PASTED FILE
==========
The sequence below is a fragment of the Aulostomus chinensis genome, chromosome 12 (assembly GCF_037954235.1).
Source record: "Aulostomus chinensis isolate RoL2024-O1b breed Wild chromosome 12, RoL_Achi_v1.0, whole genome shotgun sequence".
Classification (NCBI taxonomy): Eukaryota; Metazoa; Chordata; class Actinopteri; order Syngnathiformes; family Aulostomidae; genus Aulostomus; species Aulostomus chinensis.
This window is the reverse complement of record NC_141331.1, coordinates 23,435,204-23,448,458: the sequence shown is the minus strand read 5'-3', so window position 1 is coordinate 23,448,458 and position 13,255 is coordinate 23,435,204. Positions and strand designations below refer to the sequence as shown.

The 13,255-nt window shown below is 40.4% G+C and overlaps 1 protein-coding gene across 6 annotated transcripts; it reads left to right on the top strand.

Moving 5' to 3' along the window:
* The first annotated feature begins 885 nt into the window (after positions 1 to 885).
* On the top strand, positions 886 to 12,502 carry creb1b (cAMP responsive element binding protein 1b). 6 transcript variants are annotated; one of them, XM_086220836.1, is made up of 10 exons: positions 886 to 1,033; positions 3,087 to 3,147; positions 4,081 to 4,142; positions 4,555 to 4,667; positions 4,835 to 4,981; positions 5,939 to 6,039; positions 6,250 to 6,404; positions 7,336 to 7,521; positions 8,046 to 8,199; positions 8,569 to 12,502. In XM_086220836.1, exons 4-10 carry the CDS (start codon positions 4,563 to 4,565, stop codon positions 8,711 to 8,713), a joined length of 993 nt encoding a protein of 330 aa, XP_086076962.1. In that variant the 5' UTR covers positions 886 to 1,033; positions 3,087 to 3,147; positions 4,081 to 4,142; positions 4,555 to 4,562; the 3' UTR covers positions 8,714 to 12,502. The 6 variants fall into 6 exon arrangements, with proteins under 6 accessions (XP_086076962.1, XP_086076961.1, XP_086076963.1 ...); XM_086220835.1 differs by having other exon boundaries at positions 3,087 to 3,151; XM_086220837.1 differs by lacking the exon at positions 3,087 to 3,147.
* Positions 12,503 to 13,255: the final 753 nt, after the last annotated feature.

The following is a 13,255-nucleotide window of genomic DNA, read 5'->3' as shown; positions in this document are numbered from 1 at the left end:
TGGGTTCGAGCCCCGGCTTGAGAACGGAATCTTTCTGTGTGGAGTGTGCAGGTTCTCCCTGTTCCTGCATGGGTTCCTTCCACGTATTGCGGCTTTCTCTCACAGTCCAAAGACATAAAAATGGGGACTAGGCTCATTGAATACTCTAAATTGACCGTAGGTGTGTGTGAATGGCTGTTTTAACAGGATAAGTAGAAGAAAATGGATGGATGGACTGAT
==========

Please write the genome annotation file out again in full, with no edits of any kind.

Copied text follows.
The sequence below is a fragment of the Aulostomus chinensis genome, chromosome 12 (assembly GCF_037954235.1).
Source record: "Aulostomus chinensis isolate RoL2024-O1b breed Wild chromosome 12, RoL_Achi_v1.0, whole genome shotgun sequence".
Classification (NCBI taxonomy): Eukaryota; Metazoa; Chordata; class Actinopteri; order Syngnathiformes; family Aulostomidae; genus Aulostomus; species Aulostomus chinensis.
This window is the reverse complement of record NC_141331.1, coordinates 23,435,204-23,448,458: the sequence shown is the minus strand read 5'-3', so window position 1 is coordinate 23,448,458 and position 13,255 is coordinate 23,435,204. Positions and strand designations below refer to the sequence as shown.

The 13,255-nt window shown below is 40.4% G+C and overlaps 1 protein-coding gene across 6 annotated transcripts; it reads left to right on the top strand.

Moving 5' to 3' along the window:
* The first annotated feature begins 885 nt into the window (after positions 1 to 885).
* On the top strand, positions 886 to 12,502 carry creb1b (cAMP responsive element binding protein 1b). 6 transcript variants are annotated; one of them, XM_086220836.1, is made up of 10 exons: positions 886 to 1,033; positions 3,087 to 3,147; positions 4,081 to 4,142; positions 4,555 to 4,667; positions 4,835 to 4,981; positions 5,939 to 6,039; positions 6,250 to 6,404; positions 7,336 to 7,521; positions 8,046 to 8,199; positions 8,569 to 12,502. In XM_086220836.1, exons 4-10 carry the CDS (start codon positions 4,563 to 4,565, stop codon positions 8,711 to 8,713), a joined length of 993 nt encoding a protein of 330 aa, XP_086076962.1. In that variant the 5' UTR covers positions 886 to 1,033; positions 3,087 to 3,147; positions 4,081 to 4,142; positions 4,555 to 4,562; the 3' UTR covers positions 8,714 to 12,502. The 6 variants fall into 6 exon arrangements, with proteins under 6 accessions (XP_086076962.1, XP_086076961.1, XP_086076963.1 ...); XM_086220835.1 differs by having other exon boundaries at positions 3,087 to 3,151; XM_086220837.1 differs by lacking the exon at positions 3,087 to 3,147.
* Positions 12,503 to 13,255: the final 753 nt, after the last annotated feature.

The following is a 13,255-nucleotide window of genomic DNA, read 5'->3' as shown; positions in this document are numbered from 1 at the left end:
TGGGTTCGAGCCCCGGCTTGAGAACGGAATCTTTCTGTGTGGAGTGTGCAGGTTCTCCCTGTTCCTGCATGGGTTCCTTCCACGTATTGCGGCTTTCTCTCACAGTCCAAAGACATAAAAATGGGGACTAGGCTCATTGAATACTCTAAATTGACCGTAGGTGTGTGTGAATGGCTGTTTTAACAGGATAAGTAGAAGAAAATGGATGGATGGACTGAT